Why You Should Be Listening To: Sentimental Garbage

As someone who could quite easily quote the entire Twilight saga from memory, and has read all of the Gossip Girl books (more than once), I am no stranger to obsessing over ‘lowbrow’ culture. So, when I heard the first few seconds of the Sentimental Garbage podcast, proclaiming itself ‘the podcast where we talk about the culture we love that society sometimes makes us feel ashamed of’, it was music to my ears. Each week, host Caroline O’Donoghue discusses, laughs and cries over an aspect of culture that a guest is fanatical about, but that is generally looked down upon by society at large. The topics are not necessarily niche or controversial, in fact quite the opposite, episodes have dealt with beloved classics such as Mamma Mia and The Devil Wears Prada, as well as the word ‘like’ and the phenomenon of the red carpet. What Sentimental Garbage does is give these cultural artefacts the rigorous, obsessive deconstruction they truly deserve, and have not been afforded due to their status as ‘trashy’ or ‘chick lit’. O’Donoghue talks with her guests about the (sometimes slightly insane) specificities of why they love or are obsessed with the facet of culture they have chosen, how it is important to them as well as all they know about it. The joy of listening to Sentimental Garbage is not in being persuaded that something generally deemed ‘lowbrow’ does in fact possess artistic merit, but in listening to people talk about things that they love, and provide them with the same thoughtful analysis and passionate contemplation that more respected pieces have always been afforded. 

In a subsection of the podcast, ‘Sentimental in the City’, O’Donoghue is joined by Dolly Alderton, and roughly two hours is given over to a deep dive into each season of Sex and the City.  What could easily be a critique of the failings of the show or discussion of what has aged badly is instead a fervent deep dive into characters which appear on screen for a matter of seconds, discussions of hypothetical situations – sometimes including Alderton writing a script to truly explore the roads not taken – and the occasional tear shed about beloved relationships. Sentimental Garbage reminds me of the joy it is to be a fan of something, and to share that ridiculous love with someone else. Whenever a guest explains why a miniscule detail of their topic is so important to them, it could easily seem ludicrous, but somehow it never does. Instead, the podcast treats ‘guilty pleasures’ with an absolute absence of shame or ‘guilt’, and in doing so also cares for those who love them.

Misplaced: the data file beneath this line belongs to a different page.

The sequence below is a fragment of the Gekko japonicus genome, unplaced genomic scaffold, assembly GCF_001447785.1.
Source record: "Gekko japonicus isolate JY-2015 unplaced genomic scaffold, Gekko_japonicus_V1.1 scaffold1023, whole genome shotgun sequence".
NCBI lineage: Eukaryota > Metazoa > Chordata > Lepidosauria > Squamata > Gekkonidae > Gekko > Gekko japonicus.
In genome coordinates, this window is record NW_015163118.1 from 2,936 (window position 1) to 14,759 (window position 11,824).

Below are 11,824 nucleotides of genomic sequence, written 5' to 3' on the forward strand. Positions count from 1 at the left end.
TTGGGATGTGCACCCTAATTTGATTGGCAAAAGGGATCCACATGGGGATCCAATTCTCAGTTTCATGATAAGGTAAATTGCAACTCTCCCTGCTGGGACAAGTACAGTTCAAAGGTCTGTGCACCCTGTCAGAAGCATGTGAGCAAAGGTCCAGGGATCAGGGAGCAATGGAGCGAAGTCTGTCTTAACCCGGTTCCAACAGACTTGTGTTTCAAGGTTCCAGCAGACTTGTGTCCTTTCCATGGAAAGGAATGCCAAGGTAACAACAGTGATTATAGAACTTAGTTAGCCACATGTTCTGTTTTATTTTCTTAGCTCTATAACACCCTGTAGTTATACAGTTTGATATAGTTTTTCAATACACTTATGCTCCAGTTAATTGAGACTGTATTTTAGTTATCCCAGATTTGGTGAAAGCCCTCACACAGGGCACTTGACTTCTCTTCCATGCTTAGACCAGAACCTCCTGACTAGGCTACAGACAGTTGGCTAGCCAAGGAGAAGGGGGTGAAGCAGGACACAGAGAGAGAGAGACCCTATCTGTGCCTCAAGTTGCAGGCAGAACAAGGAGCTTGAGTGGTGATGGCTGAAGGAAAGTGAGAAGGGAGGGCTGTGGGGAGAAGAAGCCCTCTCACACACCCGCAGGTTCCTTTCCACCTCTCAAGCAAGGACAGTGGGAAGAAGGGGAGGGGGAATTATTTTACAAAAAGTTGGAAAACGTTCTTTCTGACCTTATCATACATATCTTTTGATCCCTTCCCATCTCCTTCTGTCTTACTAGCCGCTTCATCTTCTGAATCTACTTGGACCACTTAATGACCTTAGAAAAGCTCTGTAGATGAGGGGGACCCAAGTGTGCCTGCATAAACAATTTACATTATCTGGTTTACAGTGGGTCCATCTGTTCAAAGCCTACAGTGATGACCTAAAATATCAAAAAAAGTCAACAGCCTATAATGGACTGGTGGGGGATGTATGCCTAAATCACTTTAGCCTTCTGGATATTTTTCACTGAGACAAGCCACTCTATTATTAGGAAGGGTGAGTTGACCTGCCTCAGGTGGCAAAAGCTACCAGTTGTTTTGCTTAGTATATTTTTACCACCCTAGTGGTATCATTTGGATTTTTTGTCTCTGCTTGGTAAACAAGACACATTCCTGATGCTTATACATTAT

Podcasts are often considered another way to optimise otherwise ‘useless’ time – to learn something new whilst on the bus, or catch up on current affairs whilst you cook dinner. Of course, this has merit, but listening to Sentimental Garbage fits into the other category of podcasts, the ones which feel like having a conversation with a friend. This podcast highlights the unifying power of loving the same thing, and how exciting it is to be a fan of something, no matter how it is looked at by society. Not only does it make me a more ardent fan of those subjects I already love which episodes are devoted to, but I find I am looking at the ‘sentimental garbage’ in my life differently now, and more and more often treasuring the ‘trashy’. 

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